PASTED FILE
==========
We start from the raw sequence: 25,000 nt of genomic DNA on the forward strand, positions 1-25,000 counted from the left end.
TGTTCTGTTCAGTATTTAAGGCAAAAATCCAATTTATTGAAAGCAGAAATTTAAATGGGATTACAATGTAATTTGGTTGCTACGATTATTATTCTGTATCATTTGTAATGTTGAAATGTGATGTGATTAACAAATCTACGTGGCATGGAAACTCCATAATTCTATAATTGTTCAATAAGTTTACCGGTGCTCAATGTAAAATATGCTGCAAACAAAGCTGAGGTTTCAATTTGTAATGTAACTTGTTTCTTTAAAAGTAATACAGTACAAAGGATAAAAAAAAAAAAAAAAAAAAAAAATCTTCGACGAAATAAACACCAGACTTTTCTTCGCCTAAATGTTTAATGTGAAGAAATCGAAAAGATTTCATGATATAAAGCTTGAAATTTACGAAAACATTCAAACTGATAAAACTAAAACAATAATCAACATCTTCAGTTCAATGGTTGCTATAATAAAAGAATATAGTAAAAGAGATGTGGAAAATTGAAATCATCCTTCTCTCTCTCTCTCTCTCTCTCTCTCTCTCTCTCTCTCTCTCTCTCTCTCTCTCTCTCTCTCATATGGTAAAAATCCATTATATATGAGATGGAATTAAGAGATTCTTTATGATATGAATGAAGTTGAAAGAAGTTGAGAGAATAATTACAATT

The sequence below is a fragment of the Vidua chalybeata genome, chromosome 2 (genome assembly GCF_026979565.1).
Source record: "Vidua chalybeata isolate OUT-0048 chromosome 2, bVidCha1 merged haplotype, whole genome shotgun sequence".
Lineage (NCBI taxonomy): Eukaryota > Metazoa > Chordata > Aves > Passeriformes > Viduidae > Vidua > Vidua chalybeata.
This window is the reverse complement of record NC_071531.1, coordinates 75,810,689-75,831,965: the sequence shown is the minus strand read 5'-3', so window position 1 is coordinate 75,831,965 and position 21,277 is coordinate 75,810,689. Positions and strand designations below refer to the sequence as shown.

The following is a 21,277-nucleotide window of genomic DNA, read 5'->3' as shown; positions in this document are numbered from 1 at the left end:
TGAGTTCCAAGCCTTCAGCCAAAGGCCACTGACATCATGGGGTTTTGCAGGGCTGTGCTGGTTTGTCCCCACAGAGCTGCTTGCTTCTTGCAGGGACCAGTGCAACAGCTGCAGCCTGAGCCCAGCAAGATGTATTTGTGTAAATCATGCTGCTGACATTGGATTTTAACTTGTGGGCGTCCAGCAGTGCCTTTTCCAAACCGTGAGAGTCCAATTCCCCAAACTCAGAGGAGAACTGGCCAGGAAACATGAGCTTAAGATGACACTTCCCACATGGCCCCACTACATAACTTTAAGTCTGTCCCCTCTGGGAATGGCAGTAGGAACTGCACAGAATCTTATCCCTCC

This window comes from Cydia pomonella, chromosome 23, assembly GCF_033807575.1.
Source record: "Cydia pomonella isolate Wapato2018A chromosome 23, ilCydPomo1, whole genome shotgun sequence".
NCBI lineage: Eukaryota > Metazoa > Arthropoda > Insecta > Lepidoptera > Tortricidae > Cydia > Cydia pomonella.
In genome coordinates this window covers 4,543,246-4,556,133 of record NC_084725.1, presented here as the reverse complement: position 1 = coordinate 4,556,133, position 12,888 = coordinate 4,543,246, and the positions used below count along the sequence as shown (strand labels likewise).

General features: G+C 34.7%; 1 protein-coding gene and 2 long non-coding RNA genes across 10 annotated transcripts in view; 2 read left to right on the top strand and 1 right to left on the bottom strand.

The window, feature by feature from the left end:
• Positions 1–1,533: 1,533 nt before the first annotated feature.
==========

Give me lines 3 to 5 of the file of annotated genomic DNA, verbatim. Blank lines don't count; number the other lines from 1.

The sequence below is a fragment of the Vidua chalybeata genome, chromosome 2 (genome assembly GCF_026979565.1).
Source record: "Vidua chalybeata isolate OUT-0048 chromosome 2, bVidCha1 merged haplotype, whole genome shotgun sequence".
Lineage (NCBI taxonomy): Eukaryota > Metazoa > Chordata > Aves > Passeriformes > Viduidae > Vidua > Vidua chalybeata.